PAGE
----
Ever since the beginning of time, gambling has been a part of
our culture. It can be a form of fun, pleasure, and
entertainment. Gambling has also been the cause of grief,
pain, and devastation for many individuals as well as their
families and other significant people in their lives.
The objective of this article is to provide education,
awareness, and resources on social, problematic, and pathological
gambling issues, while maintaining complete neutrality on the issue
of legalized gambling. It does not take a stand on supporting
or condemning gambling or gambling related situations. It is
designed to help the family as well as the gambler to deal with
emotional, financial, and spiritual consequences of gambling in a
non-judgmental, non-condemning, and non-shaming manner.
According to Robert Custer and Harry Milt, in their book
When Luck Runs Out: Help for Compulsive Gamblers and Their
Families, there are approximately 6 categories of
gamblers. These include the following:
THE SOCIAL GAMBLER: This is an individual who
gambles occasionally. He or she only gambles for fun and
sticks to their limit. Their gambling has no negative effect
on their families, friends, work, or society in general.
Their gambling also has no negative effect on their own physical or
THE SERIOUS SOCIAL GAMBLER: This is an
individual who gambles regularly. To them, gambling is a
hobby or avocation. Like a social gambler, they usually do
not spend more time or money than they can afford. They also
usually stick to their limits. There may or may not be
concerns about their gambling by others, but it normally has no
negative effect on themselves or other significant people or
activities in their lives.
THE PROFESSIONAL GAMBLER: To this individual,
gambling is a profession and way of life. It is his or her
way of earning a living. To them, gambling is a business, not
for fun. It is very rare to encounter a professional gambler
in a counseling situation.
THE PROBLEM GAMBLER: This individual is
beginning to have problems as a result of their gambling.
These problems may be related to finances, relationships, work,
school, or other significant facets of their lives.
THE PATHOLOGICAL OR COMPULSIVE GAMBLER: This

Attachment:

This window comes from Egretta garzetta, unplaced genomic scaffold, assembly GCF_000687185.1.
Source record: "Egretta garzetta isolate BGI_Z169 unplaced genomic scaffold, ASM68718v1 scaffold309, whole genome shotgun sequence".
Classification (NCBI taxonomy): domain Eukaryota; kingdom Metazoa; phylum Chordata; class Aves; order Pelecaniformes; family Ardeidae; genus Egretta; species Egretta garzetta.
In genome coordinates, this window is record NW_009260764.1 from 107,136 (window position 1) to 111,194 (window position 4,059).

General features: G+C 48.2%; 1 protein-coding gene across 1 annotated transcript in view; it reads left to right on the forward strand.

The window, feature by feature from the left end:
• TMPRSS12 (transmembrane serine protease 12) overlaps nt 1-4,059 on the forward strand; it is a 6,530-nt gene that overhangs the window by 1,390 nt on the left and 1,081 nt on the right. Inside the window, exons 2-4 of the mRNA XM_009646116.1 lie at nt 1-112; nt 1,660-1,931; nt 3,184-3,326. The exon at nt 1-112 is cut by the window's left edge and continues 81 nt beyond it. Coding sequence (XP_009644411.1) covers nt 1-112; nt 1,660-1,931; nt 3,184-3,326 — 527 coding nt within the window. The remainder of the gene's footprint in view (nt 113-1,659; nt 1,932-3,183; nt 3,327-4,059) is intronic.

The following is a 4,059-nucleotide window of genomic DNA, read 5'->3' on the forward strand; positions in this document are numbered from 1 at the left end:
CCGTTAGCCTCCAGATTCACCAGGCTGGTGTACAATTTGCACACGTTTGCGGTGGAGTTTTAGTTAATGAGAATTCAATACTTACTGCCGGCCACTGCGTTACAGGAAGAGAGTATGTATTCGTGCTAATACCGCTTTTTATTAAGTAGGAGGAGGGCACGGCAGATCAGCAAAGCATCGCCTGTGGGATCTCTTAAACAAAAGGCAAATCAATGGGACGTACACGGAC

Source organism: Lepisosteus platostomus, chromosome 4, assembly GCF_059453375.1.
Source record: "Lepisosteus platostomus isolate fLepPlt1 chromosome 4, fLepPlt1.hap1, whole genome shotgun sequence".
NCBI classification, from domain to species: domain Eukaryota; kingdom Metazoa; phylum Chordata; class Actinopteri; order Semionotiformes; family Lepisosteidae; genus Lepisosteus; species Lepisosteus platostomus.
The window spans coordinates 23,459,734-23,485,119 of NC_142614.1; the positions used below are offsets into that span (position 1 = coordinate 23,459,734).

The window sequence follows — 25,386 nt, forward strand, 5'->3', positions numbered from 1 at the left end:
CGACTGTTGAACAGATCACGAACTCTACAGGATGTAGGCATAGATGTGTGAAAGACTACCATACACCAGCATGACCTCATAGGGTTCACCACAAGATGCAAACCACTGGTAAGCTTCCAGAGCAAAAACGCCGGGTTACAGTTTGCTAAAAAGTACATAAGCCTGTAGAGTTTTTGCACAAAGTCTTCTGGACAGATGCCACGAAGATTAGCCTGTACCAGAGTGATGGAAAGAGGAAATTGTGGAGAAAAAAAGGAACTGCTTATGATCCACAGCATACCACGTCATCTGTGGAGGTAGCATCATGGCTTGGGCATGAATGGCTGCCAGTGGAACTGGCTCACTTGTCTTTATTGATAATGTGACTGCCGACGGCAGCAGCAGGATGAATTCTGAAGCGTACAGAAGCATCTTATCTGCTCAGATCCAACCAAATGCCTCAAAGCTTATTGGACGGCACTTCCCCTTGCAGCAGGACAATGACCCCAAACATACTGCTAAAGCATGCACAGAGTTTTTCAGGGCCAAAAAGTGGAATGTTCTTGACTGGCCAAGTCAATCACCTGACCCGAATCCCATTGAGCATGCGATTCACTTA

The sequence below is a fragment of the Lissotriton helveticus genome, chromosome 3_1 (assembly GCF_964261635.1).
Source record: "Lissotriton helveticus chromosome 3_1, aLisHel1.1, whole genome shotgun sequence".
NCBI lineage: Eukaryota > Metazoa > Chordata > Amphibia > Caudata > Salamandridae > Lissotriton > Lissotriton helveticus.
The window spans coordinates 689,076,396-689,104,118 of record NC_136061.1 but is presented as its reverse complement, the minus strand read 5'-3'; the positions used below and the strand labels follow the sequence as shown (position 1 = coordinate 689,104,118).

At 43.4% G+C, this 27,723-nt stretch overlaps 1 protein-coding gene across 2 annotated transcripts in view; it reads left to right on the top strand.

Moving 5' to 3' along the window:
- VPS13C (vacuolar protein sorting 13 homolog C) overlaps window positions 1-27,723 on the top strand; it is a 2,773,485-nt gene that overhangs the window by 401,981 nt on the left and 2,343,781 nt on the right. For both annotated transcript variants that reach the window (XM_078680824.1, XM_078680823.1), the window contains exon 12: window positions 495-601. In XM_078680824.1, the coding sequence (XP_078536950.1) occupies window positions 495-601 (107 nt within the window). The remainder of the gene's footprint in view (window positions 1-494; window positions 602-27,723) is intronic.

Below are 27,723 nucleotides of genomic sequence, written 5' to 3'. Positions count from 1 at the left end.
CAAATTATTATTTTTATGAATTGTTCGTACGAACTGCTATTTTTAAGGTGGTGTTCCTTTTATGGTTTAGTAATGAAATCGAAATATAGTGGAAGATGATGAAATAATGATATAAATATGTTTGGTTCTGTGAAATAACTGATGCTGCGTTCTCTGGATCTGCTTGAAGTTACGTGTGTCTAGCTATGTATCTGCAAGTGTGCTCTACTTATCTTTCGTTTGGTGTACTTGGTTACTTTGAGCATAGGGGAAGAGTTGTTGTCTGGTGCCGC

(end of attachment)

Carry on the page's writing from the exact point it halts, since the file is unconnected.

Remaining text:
individual has substantial life problems related to their
gambling. There usually are major financial, relationship,
work, and social problems. Often there are also legal issues
as a result of their behavior.
THE BUNGLER: This is an unofficial
category. This individual is sometimes called the "stupid"
gambler. They usually play games of skill relying on luck
rather than logic and reasoning, i.e. places a stupid bet on
favorite colors, numbers, or names. The bungler may or may
not have problems related to their gambling.
Of these categories, there are two main types of gamblers;
action gamblers and escape
gamblers. Action gamblers games of choice require
skill, i.e. sports betting, table games, etc. Escape gamblers
choose gaming that requires little if any skill, i.e. slot
machines, bingo, lottery, etc.
Compulsive gambling has certain features in common with other
addictive behaviors. In fact, many problem gamblers also have
co-occurring substance abuse problems, specifically alcohol
abuse. Other common co-occurring problems may include
depression and/or Attention Deficit Disorder (ADD). Problem
gamblers may also have an elevated risk for suicidal thoughts and
behaviors. Like other addictions, there tends to be an
increase in the frequency, intensity, and harm associated with the
behavior over time for problem gamblers. The problem gambler
may be in the early stages of questioning whether he or she has
developed a problem, while others around them are more convinced
that is the case.
There are many treatment modalities and interventions that have
been shown to be effective for problem gambling. Behavioral
approaches include steps such as:
Self-banning: This allows the individual to ban
or prevent themselves from entering a casino. This is a
contract the individual makes with all state casinos. If one
does enter a casino, they could be arrested for trespassing.
Harm reduction: The individual would attempt to
set a money limit, not bring a debit card with them, limit the
number of times they gamble in a week, month, etc., or not go alone
if they do gamble.
Money management: The individual limits access
to money by having someone they trust manage and control their
Other therapy modalities include:
Support groups: By attending Gamblers Anonymous
(GA), 12-Step meetings, or other support groups, problem gamblers